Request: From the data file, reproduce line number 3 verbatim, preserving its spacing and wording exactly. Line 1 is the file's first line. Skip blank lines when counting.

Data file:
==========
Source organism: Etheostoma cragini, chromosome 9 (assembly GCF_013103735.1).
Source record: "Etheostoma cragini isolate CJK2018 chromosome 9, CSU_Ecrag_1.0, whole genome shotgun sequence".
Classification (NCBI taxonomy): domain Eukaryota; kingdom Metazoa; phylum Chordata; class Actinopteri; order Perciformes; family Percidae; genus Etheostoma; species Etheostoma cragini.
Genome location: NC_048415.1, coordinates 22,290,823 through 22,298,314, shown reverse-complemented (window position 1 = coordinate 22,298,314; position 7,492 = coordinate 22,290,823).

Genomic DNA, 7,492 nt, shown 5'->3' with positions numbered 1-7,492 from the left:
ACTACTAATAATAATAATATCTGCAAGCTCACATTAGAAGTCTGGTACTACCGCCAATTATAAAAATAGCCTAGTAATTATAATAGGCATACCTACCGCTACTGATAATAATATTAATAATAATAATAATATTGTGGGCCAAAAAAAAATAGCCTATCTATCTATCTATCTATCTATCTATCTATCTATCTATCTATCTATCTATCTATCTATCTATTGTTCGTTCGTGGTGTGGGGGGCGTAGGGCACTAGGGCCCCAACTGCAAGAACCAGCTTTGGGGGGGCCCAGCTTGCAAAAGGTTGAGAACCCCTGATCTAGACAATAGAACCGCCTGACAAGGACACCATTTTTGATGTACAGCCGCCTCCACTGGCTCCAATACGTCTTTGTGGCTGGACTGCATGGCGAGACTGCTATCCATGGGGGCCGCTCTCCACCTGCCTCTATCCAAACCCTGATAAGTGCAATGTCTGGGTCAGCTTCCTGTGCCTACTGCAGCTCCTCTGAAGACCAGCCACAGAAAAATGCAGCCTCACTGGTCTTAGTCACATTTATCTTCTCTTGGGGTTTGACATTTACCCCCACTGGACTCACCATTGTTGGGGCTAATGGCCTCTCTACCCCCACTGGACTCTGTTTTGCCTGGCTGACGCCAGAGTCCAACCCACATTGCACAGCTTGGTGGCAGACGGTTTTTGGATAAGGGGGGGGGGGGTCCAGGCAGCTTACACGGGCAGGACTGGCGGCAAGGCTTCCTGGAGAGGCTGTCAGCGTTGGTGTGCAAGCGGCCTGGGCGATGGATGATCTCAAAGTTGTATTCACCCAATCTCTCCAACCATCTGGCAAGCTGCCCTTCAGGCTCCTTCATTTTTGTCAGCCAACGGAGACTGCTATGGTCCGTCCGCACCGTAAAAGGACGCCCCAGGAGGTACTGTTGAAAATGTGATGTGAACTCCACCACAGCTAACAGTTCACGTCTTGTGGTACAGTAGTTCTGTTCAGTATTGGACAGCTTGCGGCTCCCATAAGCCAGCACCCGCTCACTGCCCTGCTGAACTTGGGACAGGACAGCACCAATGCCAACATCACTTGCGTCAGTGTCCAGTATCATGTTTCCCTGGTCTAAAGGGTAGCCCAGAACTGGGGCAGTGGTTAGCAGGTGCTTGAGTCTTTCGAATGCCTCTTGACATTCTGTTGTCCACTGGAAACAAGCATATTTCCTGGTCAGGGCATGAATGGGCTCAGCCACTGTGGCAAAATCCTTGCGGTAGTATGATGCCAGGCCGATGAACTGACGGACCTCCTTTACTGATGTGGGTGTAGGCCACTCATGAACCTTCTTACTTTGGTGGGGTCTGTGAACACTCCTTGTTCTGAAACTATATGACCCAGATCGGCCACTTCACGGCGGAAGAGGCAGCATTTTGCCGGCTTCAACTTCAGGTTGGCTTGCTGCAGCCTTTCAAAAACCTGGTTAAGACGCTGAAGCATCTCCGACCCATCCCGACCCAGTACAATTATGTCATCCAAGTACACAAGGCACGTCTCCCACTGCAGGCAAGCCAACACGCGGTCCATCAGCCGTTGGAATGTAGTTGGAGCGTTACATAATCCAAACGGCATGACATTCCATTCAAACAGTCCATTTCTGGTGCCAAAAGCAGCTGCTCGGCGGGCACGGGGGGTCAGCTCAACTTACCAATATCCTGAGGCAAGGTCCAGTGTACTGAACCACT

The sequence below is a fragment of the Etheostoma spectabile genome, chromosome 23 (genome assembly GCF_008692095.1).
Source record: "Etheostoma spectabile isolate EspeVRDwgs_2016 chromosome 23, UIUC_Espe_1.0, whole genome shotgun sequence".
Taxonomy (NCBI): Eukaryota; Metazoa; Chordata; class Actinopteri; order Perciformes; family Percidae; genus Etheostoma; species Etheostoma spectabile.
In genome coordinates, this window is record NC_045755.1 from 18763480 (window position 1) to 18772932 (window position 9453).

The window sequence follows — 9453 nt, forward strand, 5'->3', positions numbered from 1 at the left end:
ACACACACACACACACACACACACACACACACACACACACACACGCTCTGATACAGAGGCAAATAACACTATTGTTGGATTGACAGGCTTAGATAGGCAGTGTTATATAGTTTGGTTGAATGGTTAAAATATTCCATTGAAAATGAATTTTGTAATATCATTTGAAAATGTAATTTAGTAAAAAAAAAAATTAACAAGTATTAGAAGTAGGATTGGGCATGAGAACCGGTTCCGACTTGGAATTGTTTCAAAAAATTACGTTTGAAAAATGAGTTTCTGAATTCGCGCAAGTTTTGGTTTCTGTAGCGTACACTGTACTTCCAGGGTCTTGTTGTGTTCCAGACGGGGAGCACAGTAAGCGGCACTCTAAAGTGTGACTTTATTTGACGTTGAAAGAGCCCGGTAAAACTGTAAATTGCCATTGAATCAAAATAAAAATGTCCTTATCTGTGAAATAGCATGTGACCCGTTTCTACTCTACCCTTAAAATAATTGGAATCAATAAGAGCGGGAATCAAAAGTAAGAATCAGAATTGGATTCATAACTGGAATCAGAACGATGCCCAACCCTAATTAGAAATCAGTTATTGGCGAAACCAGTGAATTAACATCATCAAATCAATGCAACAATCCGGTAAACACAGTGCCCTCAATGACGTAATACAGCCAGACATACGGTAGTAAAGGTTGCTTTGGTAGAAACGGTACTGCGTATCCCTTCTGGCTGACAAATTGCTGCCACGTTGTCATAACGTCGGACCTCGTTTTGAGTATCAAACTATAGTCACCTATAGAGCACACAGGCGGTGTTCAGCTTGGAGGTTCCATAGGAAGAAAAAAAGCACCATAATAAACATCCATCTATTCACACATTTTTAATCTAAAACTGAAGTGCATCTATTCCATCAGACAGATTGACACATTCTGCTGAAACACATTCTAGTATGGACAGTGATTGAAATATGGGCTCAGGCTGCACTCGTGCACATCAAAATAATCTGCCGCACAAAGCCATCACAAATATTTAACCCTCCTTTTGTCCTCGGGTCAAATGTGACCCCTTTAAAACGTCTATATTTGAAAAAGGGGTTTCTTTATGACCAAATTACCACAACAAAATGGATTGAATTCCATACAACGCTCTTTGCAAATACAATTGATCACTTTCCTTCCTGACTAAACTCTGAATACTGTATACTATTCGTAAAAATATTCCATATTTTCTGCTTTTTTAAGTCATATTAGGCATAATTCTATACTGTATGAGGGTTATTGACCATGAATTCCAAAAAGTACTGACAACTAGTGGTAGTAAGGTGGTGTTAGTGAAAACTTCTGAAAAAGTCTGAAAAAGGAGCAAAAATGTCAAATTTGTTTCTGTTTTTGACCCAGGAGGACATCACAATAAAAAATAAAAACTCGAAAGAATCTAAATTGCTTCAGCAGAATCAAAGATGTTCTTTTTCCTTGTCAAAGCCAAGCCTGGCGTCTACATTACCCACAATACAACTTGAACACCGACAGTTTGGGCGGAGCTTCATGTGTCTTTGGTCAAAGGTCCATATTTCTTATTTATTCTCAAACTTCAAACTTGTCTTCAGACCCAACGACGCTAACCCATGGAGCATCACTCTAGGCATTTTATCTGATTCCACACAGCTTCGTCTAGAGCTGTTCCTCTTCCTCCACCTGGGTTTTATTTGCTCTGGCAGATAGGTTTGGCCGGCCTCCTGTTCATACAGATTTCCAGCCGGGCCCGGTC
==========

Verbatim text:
Classification (NCBI taxonomy): domain Eukaryota; kingdom Metazoa; phylum Chordata; class Actinopteri; order Perciformes; family Percidae; genus Etheostoma; species Etheostoma cragini.